American Manhunt: What Netflix’s Boston Marathon Bombing Doc is leaving out

Dramatizing events in a real case for a documentary audience is nothing new, nor is there anything inherently sinister about it. I only wish that on his mission to create the most definitive and accurate version of the Boston Marathon bombing and manhunt that American Manhunt instead opted for something less flashy and misleading.

The controversial cover of Rolling Stone

American Manhunt his narration ends shortly after Dzhokhar Tsarnaev is taken into custody before transitioning into the traditional documentary text “Here is what happened besides everyone involved”. One thing left out of this timeframe is a controversial magazine cover that led to some interesting conversations and reflections on how the media should cover mass murderers and terrorists.

In the August 2013 issue of Rolling Stone, the magazine’s cover story was about Dzhokhar Tsarnaev, his upbringing and how he was influenced by his brother towards religious extremism and violence. The story itself was well received, but many criticized Tsarnaev’s appearance on the cover. Critics argued that the photograph, taken by Tsarnaev himself, portrayed the mass murderer in too sympathetic a light and that he resembled a movie star more than a criminal. Check below if you agree to this.

Some retailers, such as CVS and BJ’s Wholesale Club, announced they would not carry the issue, which did little to help it become one of the best-selling single issues of any magazine that year. Rolling Stone‘s editorial team issued a note defending the cover story, saying it “falls within the traditions of journalism and Rolling Stone‘s longstanding commitment to serious and thoughtful reporting on the major political and cultural issues of our time.”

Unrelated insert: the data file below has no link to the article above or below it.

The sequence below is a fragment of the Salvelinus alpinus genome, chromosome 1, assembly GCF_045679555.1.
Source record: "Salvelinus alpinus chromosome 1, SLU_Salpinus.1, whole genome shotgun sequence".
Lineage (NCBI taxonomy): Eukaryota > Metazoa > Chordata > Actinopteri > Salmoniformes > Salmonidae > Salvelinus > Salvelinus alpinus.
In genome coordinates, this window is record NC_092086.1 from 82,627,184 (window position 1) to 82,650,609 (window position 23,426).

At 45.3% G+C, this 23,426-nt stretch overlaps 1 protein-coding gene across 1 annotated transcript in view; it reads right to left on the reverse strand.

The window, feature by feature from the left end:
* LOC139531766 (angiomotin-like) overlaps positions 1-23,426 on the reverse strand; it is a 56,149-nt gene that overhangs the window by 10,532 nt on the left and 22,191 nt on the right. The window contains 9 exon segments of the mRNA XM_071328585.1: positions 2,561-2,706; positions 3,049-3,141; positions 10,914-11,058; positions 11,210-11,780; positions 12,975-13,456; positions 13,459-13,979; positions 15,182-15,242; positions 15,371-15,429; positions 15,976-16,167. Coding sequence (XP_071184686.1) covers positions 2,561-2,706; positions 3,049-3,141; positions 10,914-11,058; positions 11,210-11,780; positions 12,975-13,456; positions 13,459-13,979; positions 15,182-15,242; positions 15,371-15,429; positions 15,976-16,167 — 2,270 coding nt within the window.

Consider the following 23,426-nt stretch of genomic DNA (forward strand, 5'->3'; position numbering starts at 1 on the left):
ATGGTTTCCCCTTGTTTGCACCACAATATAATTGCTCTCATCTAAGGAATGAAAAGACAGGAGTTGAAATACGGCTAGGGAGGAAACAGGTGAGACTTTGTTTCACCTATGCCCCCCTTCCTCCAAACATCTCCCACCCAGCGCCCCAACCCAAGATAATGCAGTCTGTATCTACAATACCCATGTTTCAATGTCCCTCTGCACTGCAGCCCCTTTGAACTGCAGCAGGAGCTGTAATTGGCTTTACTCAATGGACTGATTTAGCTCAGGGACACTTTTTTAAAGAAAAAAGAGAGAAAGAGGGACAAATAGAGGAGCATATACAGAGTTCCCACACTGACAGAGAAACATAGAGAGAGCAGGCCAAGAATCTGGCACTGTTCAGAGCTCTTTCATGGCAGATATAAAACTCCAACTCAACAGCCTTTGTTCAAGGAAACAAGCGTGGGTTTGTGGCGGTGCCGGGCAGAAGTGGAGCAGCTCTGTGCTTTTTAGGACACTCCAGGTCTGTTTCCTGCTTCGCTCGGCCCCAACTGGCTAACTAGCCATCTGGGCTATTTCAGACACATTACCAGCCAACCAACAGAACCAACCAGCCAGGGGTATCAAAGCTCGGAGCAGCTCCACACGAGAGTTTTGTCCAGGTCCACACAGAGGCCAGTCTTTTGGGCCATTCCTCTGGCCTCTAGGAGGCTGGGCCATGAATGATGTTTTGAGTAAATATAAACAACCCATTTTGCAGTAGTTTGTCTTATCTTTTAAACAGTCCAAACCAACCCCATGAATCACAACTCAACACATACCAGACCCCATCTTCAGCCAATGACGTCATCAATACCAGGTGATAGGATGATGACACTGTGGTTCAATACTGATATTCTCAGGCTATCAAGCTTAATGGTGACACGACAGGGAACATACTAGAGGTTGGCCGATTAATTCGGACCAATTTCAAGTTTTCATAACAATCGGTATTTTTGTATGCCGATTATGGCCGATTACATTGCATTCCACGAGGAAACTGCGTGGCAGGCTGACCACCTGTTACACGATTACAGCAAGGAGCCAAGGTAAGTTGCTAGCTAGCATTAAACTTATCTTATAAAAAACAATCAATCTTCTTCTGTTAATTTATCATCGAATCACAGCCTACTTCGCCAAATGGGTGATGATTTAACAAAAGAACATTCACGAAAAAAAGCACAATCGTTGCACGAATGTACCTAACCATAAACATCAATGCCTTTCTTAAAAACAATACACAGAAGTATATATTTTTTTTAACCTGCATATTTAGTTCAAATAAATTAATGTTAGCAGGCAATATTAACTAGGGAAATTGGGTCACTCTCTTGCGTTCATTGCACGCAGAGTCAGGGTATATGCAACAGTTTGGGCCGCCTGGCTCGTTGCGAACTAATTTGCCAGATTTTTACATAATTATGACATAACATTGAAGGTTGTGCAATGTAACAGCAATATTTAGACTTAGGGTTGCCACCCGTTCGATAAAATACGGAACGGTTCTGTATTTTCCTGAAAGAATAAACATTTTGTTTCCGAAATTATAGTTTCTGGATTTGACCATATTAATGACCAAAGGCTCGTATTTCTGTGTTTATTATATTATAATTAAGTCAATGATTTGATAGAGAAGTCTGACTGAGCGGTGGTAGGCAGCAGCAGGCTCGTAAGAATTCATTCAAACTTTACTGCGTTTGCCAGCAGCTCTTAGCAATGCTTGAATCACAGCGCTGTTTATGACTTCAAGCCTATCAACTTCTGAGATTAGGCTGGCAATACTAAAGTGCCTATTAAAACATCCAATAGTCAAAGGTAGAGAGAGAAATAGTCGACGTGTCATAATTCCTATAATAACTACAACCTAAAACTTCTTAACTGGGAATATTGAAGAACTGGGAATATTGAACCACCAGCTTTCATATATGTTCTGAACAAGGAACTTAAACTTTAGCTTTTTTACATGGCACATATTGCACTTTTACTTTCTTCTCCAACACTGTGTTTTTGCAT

However, that statement doesn’t completely contradict the problem most people had with it: the image. It might not be so obvious 10 years later, but magazine covers used to be synonymous with fame and popularity. The cover of Rolling Stone in particular, was reserved for only the biggest stars that pop culture has to offer. But at the same time Rolling Stone delivered (and still delivers) a bit of high-quality hard news journalism on occasion. It was understandably difficult for the average news consumer to combine the typical “boring” and stuffy hard news feature with the perceived honor of a magazine cover.

Figuring out how to draw people’s attention to violent crime stories while remaining objective and non-exploitative is a challenge that all media outlets grapple with to this day. Luckily, apart from the occasional dramatized hiccup, American Manhunt: The Boston Marathon Bombing handles it quite well.


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